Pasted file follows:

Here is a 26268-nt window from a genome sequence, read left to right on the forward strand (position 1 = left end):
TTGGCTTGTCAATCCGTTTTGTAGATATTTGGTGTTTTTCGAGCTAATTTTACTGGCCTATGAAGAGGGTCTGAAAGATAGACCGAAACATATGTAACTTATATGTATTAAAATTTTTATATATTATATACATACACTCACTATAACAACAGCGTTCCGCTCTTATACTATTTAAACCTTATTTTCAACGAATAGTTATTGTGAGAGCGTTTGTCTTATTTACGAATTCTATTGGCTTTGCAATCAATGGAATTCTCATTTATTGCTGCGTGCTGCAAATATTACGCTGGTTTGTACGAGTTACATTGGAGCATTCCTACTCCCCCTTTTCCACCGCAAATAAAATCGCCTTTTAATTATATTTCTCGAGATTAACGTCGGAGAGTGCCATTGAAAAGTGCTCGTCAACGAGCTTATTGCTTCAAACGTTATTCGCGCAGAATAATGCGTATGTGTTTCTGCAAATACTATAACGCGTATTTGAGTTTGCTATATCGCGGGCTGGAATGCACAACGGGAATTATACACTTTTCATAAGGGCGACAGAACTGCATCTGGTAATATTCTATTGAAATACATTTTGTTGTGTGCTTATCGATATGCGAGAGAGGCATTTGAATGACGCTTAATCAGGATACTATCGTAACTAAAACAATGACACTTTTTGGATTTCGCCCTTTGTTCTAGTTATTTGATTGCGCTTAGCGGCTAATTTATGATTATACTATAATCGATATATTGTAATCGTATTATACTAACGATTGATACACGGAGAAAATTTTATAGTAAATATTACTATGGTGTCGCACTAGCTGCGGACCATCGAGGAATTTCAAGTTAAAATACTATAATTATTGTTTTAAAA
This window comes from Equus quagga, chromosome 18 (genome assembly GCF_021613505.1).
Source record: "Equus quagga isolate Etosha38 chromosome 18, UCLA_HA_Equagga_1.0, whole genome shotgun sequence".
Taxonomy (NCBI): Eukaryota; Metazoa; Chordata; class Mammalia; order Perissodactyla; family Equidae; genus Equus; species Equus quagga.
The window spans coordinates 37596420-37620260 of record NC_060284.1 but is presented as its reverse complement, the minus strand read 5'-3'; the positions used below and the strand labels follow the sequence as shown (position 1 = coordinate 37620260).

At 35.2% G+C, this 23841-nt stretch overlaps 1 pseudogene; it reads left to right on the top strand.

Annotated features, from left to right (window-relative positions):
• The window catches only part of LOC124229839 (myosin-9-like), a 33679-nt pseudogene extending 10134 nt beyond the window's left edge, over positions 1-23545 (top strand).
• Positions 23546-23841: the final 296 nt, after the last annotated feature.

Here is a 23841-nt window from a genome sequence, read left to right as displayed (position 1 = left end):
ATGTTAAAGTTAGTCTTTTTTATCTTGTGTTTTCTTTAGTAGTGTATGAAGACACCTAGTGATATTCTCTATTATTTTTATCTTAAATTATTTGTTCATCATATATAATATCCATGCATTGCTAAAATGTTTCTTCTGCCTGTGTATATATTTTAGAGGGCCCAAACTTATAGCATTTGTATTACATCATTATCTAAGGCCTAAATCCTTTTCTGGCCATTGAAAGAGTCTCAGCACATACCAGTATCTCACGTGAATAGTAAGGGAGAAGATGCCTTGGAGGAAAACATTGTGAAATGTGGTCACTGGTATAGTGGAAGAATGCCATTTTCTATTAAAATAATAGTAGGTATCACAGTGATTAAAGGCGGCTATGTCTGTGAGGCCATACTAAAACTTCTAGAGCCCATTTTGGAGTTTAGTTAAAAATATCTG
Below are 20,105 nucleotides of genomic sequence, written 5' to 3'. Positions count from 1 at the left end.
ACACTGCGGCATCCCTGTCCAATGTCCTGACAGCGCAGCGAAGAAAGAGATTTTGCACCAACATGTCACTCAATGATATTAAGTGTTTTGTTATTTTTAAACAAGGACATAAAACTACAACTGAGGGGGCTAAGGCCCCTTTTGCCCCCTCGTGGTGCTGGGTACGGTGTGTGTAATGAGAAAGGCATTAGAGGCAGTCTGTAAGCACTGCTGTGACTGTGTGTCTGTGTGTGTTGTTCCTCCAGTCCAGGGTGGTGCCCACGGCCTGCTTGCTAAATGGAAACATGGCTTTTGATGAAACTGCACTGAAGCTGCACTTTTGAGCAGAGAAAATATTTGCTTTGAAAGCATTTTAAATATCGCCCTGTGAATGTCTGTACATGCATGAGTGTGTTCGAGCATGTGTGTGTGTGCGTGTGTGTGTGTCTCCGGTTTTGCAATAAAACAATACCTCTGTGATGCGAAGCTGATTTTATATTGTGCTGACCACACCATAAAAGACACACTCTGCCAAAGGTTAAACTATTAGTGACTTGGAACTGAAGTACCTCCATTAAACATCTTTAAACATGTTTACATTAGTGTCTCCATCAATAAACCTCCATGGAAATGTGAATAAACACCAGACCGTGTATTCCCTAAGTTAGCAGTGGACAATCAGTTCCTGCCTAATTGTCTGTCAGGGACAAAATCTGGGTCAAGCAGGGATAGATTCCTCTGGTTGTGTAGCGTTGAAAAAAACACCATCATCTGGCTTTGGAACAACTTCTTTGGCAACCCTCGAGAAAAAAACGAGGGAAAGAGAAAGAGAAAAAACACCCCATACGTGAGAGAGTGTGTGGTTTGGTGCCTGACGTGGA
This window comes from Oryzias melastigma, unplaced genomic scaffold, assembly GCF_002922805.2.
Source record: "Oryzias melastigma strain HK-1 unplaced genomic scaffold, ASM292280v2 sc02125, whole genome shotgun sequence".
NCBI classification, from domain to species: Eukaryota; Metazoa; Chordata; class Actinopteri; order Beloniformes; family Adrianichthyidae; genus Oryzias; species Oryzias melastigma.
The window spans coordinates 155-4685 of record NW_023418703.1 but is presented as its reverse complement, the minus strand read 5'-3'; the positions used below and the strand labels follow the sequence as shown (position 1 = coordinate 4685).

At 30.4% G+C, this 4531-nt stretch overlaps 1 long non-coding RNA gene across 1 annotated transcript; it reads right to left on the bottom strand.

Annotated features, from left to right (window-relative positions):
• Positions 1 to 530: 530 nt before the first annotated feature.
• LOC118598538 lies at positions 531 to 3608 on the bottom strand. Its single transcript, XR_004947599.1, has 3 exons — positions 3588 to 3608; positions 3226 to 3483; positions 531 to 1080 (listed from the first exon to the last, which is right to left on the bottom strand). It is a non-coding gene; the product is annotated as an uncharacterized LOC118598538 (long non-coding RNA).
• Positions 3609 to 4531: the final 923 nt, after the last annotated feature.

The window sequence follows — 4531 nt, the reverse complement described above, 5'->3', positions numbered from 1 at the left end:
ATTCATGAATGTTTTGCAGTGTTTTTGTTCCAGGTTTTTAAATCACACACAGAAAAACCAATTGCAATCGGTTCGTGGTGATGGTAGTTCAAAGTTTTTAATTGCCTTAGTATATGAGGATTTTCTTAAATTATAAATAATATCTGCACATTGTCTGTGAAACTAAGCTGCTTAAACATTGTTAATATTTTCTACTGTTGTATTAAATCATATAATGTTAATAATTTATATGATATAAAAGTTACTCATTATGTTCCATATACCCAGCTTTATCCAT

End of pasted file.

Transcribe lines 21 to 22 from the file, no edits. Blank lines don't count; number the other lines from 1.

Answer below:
• Positions 1 to 530: 530 nt before the first annotated feature.
• LOC118598538 lies at positions 531 to 3608 on the bottom strand. Its single transcript, XR_004947599.1, has 3 exons — positions 3588 to 3608; positions 3226 to 3483; positions 531 to 1080 (listed from the first exon to the last, which is right to left on the bottom strand). It is a non-coding gene; the product is annotated as an uncharacterized LOC118598538 (long non-coding RNA).